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ROSS NORMAN - A Response to The LME Issue

In response to Andy Home's article :

LME : We need to talk about the LONDON METAL EXCHANGE: Andy Home


Visualize the scene - a man in the open seas and struggling.

His fate is inevitable and the only uncertainty is whether he dies by drowning or is taken out by the increasing number of sharks that are circling. In the scheme of things it is immaterial, nature will take its course. He spies a small swimmer moving confidently past and he declares "if I can stand on his shoulders I will be saved". That insanity, in a nutshell, is the position that the LME finds itself in, if Andy Home's article is accurate.

The LME has found itself in an invidious position - through a combination of greed and mindlessness, it sold out to an Asian exchange, who on their side clearly did not understand what they were buying - and they massively overpaid ... to the enrichment of a modest few. Generosity towards either side is hard to engender. The HKeX are now trying to milk the LME vigorously to recoup a dividend, but are unable to do so because the members are in revolt over higher fees - and correspondingly volumes are in sharp decline (but rising in Asia). The CEO has gone and the exchange is vulnerable. Meanwhile new alternatives are springing up. The sharks smell blood.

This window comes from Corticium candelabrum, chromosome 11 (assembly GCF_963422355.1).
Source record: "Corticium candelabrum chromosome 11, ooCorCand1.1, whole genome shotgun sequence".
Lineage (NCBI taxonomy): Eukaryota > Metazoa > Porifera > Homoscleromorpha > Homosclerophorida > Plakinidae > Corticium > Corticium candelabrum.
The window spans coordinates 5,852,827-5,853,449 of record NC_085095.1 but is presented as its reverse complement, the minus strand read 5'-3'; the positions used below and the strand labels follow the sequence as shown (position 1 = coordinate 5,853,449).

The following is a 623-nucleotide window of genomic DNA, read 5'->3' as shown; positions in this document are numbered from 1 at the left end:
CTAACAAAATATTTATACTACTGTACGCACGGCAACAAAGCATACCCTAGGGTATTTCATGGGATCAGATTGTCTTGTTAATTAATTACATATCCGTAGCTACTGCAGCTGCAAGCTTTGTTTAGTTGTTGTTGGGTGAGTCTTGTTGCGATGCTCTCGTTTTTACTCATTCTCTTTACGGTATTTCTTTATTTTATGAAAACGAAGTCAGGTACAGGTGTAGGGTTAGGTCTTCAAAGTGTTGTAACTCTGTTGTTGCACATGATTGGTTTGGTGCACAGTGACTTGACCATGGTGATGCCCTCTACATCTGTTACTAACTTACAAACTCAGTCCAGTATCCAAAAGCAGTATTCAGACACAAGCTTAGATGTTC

The idea that the LME might be saved by moving into precious metals has no merit. And if it did, it would merely pass our market into the willing hands of the Asians. In short, the LME are exporting their cancer.

You perhaps get my position - and to be clear - I don't speak on behalf of the LBMA, I have no authority to ... just on behalf of members who are proud to work in a world class, BRITISH institution - the gold market. That companies might pass into foreign ownership is just the natural course of business - indeed I have done so myself - but to allow the core, the centre of the market whether it is the LME, the LBMA or come to that the LSE - to be sold to a rival nation is complete madness. 

Well the LME launches yet another foray in precious metals in June and perhaps it will have more success after numerous failed attempts over the years. Ordinarily one might think they would be cautious over the reputational damage in launching another failed contract but drowning men aren't choosers. The notion that precious metals would migrate towards an institution that has got itself into unchartered territory does not fill me with confidence. And if they were successful ... who's interest would be being served... ???

Ross Norman

24 Feb 2017

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